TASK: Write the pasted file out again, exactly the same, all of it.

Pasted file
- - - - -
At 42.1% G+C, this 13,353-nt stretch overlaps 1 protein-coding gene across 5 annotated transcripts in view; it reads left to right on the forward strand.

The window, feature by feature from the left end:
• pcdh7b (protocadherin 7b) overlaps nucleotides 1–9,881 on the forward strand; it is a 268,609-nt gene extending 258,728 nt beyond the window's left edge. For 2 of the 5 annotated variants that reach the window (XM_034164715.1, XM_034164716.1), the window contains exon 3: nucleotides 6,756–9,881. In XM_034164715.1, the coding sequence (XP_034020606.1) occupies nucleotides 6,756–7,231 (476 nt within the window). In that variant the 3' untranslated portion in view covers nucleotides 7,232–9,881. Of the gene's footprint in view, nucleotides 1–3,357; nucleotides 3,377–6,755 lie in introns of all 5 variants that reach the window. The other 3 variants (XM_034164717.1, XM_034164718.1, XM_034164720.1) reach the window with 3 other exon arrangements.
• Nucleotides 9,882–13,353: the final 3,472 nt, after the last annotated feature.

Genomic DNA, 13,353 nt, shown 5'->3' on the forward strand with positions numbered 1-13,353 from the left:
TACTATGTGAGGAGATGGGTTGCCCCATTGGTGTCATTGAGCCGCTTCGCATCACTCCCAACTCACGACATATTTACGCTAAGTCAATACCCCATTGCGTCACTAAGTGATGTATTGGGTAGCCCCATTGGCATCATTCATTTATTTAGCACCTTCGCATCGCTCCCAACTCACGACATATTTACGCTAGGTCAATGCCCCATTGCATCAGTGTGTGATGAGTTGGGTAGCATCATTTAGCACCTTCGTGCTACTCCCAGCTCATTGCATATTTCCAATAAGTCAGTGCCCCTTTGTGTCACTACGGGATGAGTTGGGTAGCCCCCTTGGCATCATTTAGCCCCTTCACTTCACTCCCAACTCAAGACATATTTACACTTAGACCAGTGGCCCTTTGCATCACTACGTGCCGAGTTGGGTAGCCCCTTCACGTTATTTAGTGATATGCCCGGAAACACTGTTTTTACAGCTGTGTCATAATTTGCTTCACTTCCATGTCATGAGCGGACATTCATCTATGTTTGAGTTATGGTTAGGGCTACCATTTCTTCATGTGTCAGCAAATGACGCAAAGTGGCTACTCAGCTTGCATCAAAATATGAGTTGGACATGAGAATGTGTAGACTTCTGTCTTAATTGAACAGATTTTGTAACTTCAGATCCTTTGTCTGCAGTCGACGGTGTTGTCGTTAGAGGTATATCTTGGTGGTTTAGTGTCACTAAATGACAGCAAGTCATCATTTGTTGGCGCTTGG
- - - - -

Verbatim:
At 42.1% G+C, this 13,353-nt stretch overlaps 1 protein-coding gene across 5 annotated transcripts in view; it reads left to right on the forward strand.

The window, feature by feature from the left end:
• pcdh7b (protocadherin 7b) overlaps nucleotides 1–9,881 on the forward strand; it is a 268,609-nt gene extending 258,728 nt beyond the window's left edge. For 2 of the 5 annotated variants that reach the window (XM_034164715.1, XM_034164716.1), the window contains exon 3: nucleotides 6,756–9,881. In XM_034164715.1, the coding sequence (XP_034020606.1) occupies nucleotides 6,756–7,231 (476 nt within the window). In that variant the 3' untranslated portion in view covers nucleotides 7,232–9,881. Of the gene's footprint in view, nucleotides 1–3,357; nucleotides 3,377–6,755 lie in introns of all 5 variants that reach the window. The other 3 variants (XM_034164717.1, XM_034164718.1, XM_034164720.1) reach the window with 3 other exon arrangements.
• Nucleotides 9,882–13,353: the final 3,472 nt, after the last annotated feature.

Genomic DNA, 13,353 nt, shown 5'->3' on the forward strand with positions numbered 1-13,353 from the left:
TACTATGTGAGGAGATGGGTTGCCCCATTGGTGTCATTGAGCCGCTTCGCATCACTCCCAACTCACGACATATTTACGCTAAGTCAATACCCCATTGCGTCACTAAGTGATGTATTGGGTAGCCCCATTGGCATCATTCATTTATTTAGCACCTTCGCATCGCTCCCAACTCACGACATATTTACGCTAGGTCAATGCCCCATTGCATCAGTGTGTGATGAGTTGGGTAGCATCATTTAGCACCTTCGTGCTACTCCCAGCTCATTGCATATTTCCAATAAGTCAGTGCCCCTTTGTGTCACTACGGGATGAGTTGGGTAGCCCCCTTGGCATCATTTAGCCCCTTCACTTCACTCCCAACTCAAGACATATTTACACTTAGACCAGTGGCCCTTTGCATCACTACGTGCCGAGTTGGGTAGCCCCTTCACGTTATTTAGTGATATGCCCGGAAACACTGTTTTTACAGCTGTGTCATAATTTGCTTCACTTCCATGTCATGAGCGGACATTCATCTATGTTTGAGTTATGGTTAGGGCTACCATTTCTTCATGTGTCAGCAAATGACGCAAAGTGGCTACTCAGCTTGCATCAAAATATGAGTTGGACATGAGAATGTGTAGACTTCTGTCTTAATTGAACAGATTTTGTAACTTCAGATCCTTTGTCTGCAGTCGACGGTGTTGTCGTTAGAGGTATATCTTGGTGGTTTAGTGTCACTAAATGACAGCAAGTCATCATTTGTTGGCGCTTGG